Another project consists of expanding the use of QR codes around our physical collection in order to widen the user's vision of our libraries. For example, as we have a film library, maybe we should place a QR code next to it that informs users about other film collections in other libraries or campuses, or about our books on cinema.
And not only should we use QR codes to promote our physical collection but also to increase the accesses to our expensive e-books collection, for example, placing QR codes where frequently unavailable paper books are. This QR code would lead the user to the electronic version of this book, like the University of Bedfordshire is doing.
Walsh18 and other authors consider that information literacy is going to be affected by mobile environments, probably in a positive manner. But first we must think deeply about how we can evolve from a paper-based concept of information literacy to mobile learning for digital natives. We should not just reproduce our paper guides in the mobile website, but adapt the message to the new delivery mediums.
Location-aware phones provide us with a very powerful tool which, together with QR codes, could be really useful for our users. So another interesting step would be to develop some augmented reality layer and QR codes that connect with a Layar layer.
There is another area of research in our University which is using QR codes for geolocation in a map of the University campus without needing GPS, by means of downloading an application and scanning QRs. We think this technology could be useful for an indoor environment such as a library, where GPS does not normally work very well.
Nowadays, the expansion of mobile technology is clear (smartphones, tablets, e-readers, etc.) as well as the spread of Wi-Fi nets and 3G networks. According to the report of Morgan Stanley19, in 2014 there will be more mobile internet users than desktop internet users. Several studies made by technological companies like Mobio20 or Scanbuy21 show two important aspects. Firstly, QR code users are between 25 and 54 years old, similar to our users' average age. Secondly, in 2011 there has been a high increase in the use of QR codes (1200% more QR scans according to Mobio and 300% more QR generations according to Scanbuy), Spain is the third country in the word in the use of QRs and there are two Spanish cities in the top three. One of the latest data that evidence the increase of the use of QR codes is that 14 million Americans scanned QR or barcodes on their mobile phones in June 201122. It opens a field of experimentation and improvement that we can develop within our financial capablities. As we have seen, many of these technologies are free and, in many cases, their implementation just takes time.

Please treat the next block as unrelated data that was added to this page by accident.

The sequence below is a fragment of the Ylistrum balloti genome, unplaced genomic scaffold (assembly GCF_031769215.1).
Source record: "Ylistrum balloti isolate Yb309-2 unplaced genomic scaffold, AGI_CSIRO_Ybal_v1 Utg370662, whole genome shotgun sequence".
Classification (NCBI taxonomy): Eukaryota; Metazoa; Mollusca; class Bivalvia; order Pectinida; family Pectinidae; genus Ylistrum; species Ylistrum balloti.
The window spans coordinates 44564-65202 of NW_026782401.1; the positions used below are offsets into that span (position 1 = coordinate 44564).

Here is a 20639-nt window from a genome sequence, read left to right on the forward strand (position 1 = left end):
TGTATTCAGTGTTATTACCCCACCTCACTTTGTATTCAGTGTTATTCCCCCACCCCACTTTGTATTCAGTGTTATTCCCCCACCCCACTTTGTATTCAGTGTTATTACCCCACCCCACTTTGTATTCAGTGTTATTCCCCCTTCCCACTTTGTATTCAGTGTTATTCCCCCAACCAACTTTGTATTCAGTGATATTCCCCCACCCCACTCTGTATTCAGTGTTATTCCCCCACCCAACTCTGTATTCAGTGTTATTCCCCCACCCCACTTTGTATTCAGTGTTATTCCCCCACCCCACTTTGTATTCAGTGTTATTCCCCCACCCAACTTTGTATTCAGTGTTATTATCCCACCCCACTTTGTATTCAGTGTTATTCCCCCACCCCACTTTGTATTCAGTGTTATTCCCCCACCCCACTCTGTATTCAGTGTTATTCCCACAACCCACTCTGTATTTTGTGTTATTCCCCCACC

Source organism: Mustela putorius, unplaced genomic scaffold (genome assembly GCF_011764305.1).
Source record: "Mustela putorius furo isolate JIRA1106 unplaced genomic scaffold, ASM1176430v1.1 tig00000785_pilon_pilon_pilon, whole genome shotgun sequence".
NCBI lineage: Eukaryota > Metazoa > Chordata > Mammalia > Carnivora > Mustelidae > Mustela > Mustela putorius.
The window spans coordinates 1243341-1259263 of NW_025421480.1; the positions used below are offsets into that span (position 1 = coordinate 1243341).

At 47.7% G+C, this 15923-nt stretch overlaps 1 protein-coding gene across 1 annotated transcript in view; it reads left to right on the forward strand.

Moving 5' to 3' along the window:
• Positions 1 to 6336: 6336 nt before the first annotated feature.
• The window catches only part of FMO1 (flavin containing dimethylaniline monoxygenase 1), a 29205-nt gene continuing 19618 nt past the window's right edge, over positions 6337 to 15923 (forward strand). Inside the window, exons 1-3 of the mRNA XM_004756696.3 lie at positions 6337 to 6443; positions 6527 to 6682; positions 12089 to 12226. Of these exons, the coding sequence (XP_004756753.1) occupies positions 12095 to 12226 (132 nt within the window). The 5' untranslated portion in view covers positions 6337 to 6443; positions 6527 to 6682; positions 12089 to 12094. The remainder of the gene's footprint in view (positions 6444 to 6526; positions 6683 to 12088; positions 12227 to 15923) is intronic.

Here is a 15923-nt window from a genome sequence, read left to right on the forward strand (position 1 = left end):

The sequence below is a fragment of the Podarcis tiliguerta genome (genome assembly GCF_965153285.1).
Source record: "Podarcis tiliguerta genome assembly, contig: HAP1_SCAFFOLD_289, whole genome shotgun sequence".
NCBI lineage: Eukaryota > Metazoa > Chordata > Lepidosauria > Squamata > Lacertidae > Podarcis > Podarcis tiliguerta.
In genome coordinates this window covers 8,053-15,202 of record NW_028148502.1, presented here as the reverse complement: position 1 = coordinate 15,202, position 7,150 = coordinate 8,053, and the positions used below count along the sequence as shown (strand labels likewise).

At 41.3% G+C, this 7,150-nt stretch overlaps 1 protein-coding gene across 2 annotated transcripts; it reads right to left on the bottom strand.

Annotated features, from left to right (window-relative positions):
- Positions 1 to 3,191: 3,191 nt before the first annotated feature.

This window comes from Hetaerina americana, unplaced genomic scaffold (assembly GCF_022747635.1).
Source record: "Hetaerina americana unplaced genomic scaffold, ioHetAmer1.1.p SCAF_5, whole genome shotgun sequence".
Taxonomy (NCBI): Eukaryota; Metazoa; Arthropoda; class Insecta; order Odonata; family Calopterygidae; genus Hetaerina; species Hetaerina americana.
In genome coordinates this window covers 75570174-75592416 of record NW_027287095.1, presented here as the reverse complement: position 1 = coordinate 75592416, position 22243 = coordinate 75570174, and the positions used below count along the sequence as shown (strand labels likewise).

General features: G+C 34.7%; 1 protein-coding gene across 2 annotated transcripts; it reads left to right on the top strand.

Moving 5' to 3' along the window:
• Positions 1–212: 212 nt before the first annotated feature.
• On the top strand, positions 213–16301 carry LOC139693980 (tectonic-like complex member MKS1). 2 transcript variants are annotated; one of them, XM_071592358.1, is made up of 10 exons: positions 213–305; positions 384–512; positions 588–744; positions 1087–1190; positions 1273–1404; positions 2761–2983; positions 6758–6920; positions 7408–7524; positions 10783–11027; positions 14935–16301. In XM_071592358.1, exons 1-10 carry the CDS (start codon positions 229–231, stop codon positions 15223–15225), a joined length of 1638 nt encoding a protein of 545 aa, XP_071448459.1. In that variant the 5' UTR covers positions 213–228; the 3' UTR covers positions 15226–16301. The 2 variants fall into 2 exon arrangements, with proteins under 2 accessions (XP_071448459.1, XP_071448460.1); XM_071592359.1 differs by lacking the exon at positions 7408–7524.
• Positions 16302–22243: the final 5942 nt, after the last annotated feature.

On the other hand, we cannot ignore the way users communicate. Some of our users are already in a mobile communication environment and sooner or later the rest will be joining them. This does not mean that we should be always where they are and use all these tools, or other future tools, but we must at least be aware of the existence of them, and their usefulness.
Although a QR code can be a quick extra access point to our digital or physical facilities, we could miss an opportunity if we do not make an effort to design user-oriented landing pages that really meet the patrons' needs. We have to avoid, as long as we can, QR codes referring to non-adapted sites.
Finally, we also need to take into account that by using QR codes and new technologies in the library, we are helping to reinforce our image of modernity, and are thus beginning to be seen as a source of dynamic information that is evolving without losing sight of technological advances. But this new image and role will only happen if we are ready in time to meet our users' changing needs.